Top Tips To Get Your Dream Job At Your Next Job Interview
Improve Your Interview Skills
Getting a new job can be a challenge at the best of times; here are my top tips for improving your job interview skills, getting that initial job interview and maximising the chances of converting an interview into a job.
Secure a job interview
Before you even think about getting your dream job you must get the interview. It is key to ensure that you have a great CV and to ensure it gets in front of the right people. The key here is to really push your strengths and not even mention your weaknesses. Ensure that it is well presented, a CV that is eye catching is much more likely to get read and invited to a job interview. Keep it reasonably short, no more than 2 pages and rewrite it for every job you apply for, tailoring the CV for the specific criteria of the job itself.
Also don’t just send it off your CV randomly. Search for real job opportunities and send your CV to individuals rather than generic email addresses if possible. Also, many jobs are advertised through social networking sites, particularly LinkedIn. So ensure you are registered and fill in your profile effectively. Remember you are selling yourself.
Use your network
It’s often said that “it’s not what you know, it’s who you know”. Never is this more true than when trying to get your dream job. If you have a personal relationship with someone who is hiring it can act as a great foot in the door. It may only get you an interview, but in many cases that can be the hardest part. You can increase your network by attending networking events, joining LinkedIn, volunteering for local business fundraisers. The bigger your network, the better your chance of that initial introduction.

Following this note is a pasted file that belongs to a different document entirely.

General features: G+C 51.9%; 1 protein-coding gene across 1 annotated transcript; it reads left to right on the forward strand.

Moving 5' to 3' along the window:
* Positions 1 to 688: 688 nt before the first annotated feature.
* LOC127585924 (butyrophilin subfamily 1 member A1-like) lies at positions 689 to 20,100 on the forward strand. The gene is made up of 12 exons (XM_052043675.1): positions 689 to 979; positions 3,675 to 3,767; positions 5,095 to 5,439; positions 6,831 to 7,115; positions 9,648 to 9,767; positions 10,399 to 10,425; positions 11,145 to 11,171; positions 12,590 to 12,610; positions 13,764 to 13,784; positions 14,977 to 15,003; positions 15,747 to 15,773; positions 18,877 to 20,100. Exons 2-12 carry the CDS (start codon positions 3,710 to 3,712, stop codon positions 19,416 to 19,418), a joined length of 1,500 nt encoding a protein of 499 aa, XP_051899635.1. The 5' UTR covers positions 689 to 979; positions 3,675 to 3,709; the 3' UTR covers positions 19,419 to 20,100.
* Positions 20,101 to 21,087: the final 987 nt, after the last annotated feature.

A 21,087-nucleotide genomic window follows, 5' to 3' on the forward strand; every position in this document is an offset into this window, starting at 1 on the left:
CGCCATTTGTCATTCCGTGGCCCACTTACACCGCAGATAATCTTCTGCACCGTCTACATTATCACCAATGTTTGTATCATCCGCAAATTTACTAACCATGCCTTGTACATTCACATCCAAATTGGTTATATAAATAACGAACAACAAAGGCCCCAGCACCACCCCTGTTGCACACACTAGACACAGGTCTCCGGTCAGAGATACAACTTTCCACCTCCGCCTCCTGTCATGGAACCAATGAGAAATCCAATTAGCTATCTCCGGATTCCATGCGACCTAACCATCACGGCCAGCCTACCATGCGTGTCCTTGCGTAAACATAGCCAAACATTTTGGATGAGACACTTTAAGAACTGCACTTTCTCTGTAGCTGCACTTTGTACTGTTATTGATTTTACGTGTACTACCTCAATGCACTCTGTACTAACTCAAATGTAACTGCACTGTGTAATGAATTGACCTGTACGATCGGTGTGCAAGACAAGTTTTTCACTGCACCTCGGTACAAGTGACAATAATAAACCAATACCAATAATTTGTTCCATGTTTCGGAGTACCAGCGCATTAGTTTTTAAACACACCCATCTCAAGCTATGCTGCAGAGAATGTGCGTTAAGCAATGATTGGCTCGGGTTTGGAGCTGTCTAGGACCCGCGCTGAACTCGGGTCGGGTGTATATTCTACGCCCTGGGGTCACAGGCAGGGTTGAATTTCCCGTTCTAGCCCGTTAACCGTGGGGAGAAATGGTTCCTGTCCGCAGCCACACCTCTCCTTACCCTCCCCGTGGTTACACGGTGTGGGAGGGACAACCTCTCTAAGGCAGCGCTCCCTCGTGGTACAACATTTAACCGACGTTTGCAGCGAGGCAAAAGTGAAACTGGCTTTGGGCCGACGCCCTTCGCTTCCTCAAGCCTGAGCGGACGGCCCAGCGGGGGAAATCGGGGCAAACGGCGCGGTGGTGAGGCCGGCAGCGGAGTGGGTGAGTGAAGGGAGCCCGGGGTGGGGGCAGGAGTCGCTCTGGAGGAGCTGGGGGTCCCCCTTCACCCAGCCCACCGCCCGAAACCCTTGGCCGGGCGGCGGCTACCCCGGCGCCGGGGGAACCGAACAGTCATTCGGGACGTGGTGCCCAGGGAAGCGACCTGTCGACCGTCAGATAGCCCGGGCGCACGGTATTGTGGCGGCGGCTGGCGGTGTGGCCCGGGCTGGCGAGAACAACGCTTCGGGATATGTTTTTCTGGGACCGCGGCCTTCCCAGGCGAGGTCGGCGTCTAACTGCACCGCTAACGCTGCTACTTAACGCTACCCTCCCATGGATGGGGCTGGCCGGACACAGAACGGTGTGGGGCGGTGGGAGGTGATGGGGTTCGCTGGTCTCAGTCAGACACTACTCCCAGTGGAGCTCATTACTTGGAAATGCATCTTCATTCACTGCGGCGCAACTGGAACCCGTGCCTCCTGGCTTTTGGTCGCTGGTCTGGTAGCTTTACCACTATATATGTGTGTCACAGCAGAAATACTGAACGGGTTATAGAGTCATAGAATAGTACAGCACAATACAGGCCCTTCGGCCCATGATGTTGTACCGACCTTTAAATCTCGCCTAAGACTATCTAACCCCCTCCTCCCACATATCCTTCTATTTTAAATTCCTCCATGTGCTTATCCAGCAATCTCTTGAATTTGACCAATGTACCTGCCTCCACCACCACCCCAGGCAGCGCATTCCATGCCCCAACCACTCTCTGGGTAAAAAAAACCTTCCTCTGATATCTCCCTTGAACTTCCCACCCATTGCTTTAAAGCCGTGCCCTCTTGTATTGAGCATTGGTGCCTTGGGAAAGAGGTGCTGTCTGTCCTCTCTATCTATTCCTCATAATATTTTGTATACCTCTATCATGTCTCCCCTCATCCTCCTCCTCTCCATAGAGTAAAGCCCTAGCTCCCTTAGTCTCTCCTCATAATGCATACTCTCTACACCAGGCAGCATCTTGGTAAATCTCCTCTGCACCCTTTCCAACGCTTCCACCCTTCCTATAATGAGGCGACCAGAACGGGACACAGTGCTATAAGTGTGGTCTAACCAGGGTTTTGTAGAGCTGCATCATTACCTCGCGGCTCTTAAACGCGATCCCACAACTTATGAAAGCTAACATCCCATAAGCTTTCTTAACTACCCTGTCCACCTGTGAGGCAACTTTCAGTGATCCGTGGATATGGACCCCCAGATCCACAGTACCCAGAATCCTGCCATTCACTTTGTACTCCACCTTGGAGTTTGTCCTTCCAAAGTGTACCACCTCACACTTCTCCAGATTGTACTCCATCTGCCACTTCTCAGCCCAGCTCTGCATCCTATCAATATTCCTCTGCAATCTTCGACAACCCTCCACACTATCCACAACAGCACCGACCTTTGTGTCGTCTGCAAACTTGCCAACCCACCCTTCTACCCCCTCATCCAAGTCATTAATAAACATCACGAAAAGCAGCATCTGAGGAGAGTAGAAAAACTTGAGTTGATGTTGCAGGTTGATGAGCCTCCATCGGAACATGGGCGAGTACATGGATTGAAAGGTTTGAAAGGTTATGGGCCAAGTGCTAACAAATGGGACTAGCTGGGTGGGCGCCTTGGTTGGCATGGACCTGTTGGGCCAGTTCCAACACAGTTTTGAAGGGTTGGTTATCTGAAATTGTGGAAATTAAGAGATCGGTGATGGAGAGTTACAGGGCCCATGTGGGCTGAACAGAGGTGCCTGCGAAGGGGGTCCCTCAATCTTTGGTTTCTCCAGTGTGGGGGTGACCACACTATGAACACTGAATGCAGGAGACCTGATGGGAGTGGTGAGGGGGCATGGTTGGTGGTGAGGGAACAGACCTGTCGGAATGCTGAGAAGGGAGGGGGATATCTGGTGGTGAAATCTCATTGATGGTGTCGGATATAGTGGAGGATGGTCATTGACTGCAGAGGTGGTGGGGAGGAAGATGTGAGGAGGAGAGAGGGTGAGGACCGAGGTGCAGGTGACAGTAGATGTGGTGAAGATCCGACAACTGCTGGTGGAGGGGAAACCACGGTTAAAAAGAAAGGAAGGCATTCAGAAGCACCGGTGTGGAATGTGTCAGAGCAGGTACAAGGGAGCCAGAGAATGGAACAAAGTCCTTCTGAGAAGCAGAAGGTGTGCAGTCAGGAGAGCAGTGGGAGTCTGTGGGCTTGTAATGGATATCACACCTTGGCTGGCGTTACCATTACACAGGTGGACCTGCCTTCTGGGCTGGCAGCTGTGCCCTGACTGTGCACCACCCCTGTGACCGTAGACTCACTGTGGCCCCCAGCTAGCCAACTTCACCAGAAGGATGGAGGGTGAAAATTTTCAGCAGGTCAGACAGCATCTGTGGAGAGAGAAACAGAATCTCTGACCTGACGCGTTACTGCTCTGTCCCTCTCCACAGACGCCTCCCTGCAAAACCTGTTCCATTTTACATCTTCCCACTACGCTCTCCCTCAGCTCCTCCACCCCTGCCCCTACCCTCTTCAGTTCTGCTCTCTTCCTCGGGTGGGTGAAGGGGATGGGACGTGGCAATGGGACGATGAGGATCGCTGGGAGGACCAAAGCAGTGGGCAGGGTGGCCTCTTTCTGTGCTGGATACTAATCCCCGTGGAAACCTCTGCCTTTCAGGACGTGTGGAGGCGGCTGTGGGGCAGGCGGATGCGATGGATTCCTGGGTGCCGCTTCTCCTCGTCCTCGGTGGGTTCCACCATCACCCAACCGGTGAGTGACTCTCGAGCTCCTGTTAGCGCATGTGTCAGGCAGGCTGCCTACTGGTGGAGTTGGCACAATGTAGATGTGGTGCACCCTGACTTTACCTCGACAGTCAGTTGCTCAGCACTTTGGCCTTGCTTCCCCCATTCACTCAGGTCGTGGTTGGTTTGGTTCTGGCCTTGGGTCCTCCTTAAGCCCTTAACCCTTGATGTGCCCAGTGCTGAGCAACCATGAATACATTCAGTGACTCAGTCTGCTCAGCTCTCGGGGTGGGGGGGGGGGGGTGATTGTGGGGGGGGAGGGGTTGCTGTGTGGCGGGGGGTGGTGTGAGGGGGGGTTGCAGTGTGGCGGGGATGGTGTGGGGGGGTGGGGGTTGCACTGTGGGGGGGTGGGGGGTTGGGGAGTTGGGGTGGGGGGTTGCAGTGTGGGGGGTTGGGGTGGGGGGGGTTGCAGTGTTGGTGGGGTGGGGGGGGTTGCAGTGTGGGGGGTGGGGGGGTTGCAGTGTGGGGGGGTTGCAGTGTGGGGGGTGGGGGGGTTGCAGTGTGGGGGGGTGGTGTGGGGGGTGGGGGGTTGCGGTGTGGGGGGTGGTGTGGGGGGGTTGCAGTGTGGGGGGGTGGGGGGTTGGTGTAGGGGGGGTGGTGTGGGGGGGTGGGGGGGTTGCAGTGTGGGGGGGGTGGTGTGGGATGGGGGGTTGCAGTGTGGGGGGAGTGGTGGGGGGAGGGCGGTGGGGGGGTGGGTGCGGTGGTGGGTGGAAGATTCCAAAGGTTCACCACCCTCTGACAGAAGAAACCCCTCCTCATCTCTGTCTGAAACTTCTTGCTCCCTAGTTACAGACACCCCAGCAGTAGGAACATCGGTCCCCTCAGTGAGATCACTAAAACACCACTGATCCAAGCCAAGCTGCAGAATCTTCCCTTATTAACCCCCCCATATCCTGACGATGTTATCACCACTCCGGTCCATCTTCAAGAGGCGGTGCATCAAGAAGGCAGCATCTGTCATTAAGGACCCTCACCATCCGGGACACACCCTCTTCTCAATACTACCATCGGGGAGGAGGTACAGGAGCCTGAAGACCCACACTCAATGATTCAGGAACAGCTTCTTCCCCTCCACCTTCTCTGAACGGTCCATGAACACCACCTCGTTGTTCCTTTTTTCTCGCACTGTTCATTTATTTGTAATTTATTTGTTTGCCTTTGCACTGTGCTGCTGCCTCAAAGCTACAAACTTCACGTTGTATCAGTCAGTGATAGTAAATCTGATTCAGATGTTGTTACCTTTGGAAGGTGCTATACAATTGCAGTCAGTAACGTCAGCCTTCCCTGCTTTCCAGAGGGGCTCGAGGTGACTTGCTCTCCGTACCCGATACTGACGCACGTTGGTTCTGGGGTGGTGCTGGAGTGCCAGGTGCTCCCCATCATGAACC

Failing to prepare is preparing to fail.
A cliché I know, but never is preparation and research more important than going for a job interview. A key interview skill is to always prepare for the often first question, which is “what do you know about the company?” Don’t just churn out the same old rubbish that they hear from everyone which has been taken straight from the company website’s homepage. Find out about what markets they operate in and which markets they are moving in to, what was their share price that morning? Who is the CEO? What are their main products? Who are the main competitors?
Find 10 key things about the company and write them down on a piece of paper, read them at every opportunity and commit them to memory. Also practice reading them out from memory, being able to repeat them in your head can be very different to repeating them out loud to other people. The more interest you show in the job and the company the more you set yourself apart from the rest. The more you demonstrate your enthusiasm for the position, the more they will start to imagine you in that role.
First impression is key.
In many cases the interviewers will decide whether they will offer you the job or not in the first five minutes. This is based entirely on your first impression. Improving this first impression is an important interview skill to learn. How you look, how you introduce yourself, how you speak, your body language, how you have prepared etc. So ensure you do the following:
· Turn up on time, 10 minutes early if possible.
· Dress well, shower and shave. Make sure you go to the toilet before the interview.
· Practice your opening statements and what you know about the company, if you can start confidently it will carry you through the interview in a confident fashion, start badly and it can be difficult to get back on track.
· Think about your body language, don’t slouch and always keep eye contact.
Prepare answers to questions
Ultimately you can never really be sure exactly what you are going to be asked at a job interview; however you can get some pretty good ideas. The questions are generally designed to assess how good you are at doing your job and will test you on specific elements of what you will be expected to do in your potential role and how you have behaved in certain situations. These could include “what do you know about Risk management?”, “tell me about the projects you have managed?”, “How do you implement a gate process effectively?” or “when have you had to deal with a difficult person?”